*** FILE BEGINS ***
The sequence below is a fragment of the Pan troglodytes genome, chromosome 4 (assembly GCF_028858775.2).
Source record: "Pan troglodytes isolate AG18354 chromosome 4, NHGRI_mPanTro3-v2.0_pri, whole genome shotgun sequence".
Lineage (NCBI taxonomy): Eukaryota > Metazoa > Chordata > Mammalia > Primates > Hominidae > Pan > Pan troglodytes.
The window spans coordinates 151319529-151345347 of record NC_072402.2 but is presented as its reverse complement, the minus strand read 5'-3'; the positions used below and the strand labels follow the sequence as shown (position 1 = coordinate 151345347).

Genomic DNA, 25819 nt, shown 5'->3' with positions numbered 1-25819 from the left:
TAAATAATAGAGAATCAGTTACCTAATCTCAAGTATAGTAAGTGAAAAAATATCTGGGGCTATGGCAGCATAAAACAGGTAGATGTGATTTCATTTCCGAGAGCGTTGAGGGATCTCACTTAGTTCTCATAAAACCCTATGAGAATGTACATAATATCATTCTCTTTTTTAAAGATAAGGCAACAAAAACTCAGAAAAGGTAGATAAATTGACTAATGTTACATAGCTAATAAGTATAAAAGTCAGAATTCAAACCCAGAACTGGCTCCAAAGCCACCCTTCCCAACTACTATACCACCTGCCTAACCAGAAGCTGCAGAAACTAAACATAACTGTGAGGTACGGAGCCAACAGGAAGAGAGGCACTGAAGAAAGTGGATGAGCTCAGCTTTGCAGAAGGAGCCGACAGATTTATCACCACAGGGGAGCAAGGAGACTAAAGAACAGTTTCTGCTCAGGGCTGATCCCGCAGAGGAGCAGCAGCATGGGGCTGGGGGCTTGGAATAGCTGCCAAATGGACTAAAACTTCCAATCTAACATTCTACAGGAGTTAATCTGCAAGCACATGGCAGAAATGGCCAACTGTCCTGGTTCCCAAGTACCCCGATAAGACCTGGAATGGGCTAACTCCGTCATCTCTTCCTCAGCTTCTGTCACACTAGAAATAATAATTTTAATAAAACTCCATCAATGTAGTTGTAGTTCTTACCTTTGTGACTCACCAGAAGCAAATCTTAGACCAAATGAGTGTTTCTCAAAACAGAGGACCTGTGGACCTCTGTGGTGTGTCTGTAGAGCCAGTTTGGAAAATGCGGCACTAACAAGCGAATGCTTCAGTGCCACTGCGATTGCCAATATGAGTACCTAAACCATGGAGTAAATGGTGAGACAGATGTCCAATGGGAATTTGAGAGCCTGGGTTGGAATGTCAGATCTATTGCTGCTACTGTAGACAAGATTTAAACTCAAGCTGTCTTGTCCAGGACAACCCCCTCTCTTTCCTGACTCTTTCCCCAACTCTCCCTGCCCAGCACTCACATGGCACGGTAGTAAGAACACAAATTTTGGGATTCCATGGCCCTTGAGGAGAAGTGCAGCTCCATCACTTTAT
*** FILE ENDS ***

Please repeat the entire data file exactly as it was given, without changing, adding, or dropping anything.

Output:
The sequence below is a fragment of the Pan troglodytes genome, chromosome 4 (assembly GCF_028858775.2).
Source record: "Pan troglodytes isolate AG18354 chromosome 4, NHGRI_mPanTro3-v2.0_pri, whole genome shotgun sequence".
Lineage (NCBI taxonomy): Eukaryota > Metazoa > Chordata > Mammalia > Primates > Hominidae > Pan > Pan troglodytes.
The window spans coordinates 151319529-151345347 of record NC_072402.2 but is presented as its reverse complement, the minus strand read 5'-3'; the positions used below and the strand labels follow the sequence as shown (position 1 = coordinate 151345347).

Genomic DNA, 25819 nt, shown 5'->3' with positions numbered 1-25819 from the left:
TAAATAATAGAGAATCAGTTACCTAATCTCAAGTATAGTAAGTGAAAAAATATCTGGGGCTATGGCAGCATAAAACAGGTAGATGTGATTTCATTTCCGAGAGCGTTGAGGGATCTCACTTAGTTCTCATAAAACCCTATGAGAATGTACATAATATCATTCTCTTTTTTAAAGATAAGGCAACAAAAACTCAGAAAAGGTAGATAAATTGACTAATGTTACATAGCTAATAAGTATAAAAGTCAGAATTCAAACCCAGAACTGGCTCCAAAGCCACCCTTCCCAACTACTATACCACCTGCCTAACCAGAAGCTGCAGAAACTAAACATAACTGTGAGGTACGGAGCCAACAGGAAGAGAGGCACTGAAGAAAGTGGATGAGCTCAGCTTTGCAGAAGGAGCCGACAGATTTATCACCACAGGGGAGCAAGGAGACTAAAGAACAGTTTCTGCTCAGGGCTGATCCCGCAGAGGAGCAGCAGCATGGGGCTGGGGGCTTGGAATAGCTGCCAAATGGACTAAAACTTCCAATCTAACATTCTACAGGAGTTAATCTGCAAGCACATGGCAGAAATGGCCAACTGTCCTGGTTCCCAAGTACCCCGATAAGACCTGGAATGGGCTAACTCCGTCATCTCTTCCTCAGCTTCTGTCACACTAGAAATAATAATTTTAATAAAACTCCATCAATGTAGTTGTAGTTCTTACCTTTGTGACTCACCAGAAGCAAATCTTAGACCAAATGAGTGTTTCTCAAAACAGAGGACCTGTGGACCTCTGTGGTGTGTCTGTAGAGCCAGTTTGGAAAATGCGGCACTAACAAGCGAATGCTTCAGTGCCACTGCGATTGCCAATATGAGTACCTAAACCATGGAGTAAATGGTGAGACAGATGTCCAATGGGAATTTGAGAGCCTGGGTTGGAATGTCAGATCTATTGCTGCTACTGTAGACAAGATTTAAACTCAAGCTGTCTTGTCCAGGACAACCCCCTCTCTTTCCTGACTCTTTCCCCAACTCTCCCTGCCCAGCACTCACATGGCACGGTAGTAAGAACACAAATTTTGGGATTCCATGGCCCTTGAGGAGAAGTGCAGCTCCATCACTTTAT